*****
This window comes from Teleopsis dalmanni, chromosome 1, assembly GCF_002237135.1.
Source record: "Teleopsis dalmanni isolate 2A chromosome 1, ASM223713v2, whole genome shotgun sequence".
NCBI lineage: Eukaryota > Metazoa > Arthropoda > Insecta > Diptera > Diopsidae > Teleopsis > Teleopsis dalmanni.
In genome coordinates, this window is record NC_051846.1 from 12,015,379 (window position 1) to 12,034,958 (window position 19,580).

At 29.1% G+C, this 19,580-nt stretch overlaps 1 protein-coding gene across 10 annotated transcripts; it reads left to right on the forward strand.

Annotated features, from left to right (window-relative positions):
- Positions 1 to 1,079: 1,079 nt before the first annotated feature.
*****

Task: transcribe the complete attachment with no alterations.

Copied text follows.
This window comes from Teleopsis dalmanni, chromosome 1, assembly GCF_002237135.1.
Source record: "Teleopsis dalmanni isolate 2A chromosome 1, ASM223713v2, whole genome shotgun sequence".
NCBI lineage: Eukaryota > Metazoa > Arthropoda > Insecta > Diptera > Diopsidae > Teleopsis > Teleopsis dalmanni.
In genome coordinates, this window is record NC_051846.1 from 12,015,379 (window position 1) to 12,034,958 (window position 19,580).

At 29.1% G+C, this 19,580-nt stretch overlaps 1 protein-coding gene across 10 annotated transcripts; it reads left to right on the forward strand.

Annotated features, from left to right (window-relative positions):
- Positions 1 to 1,079: 1,079 nt before the first annotated feature.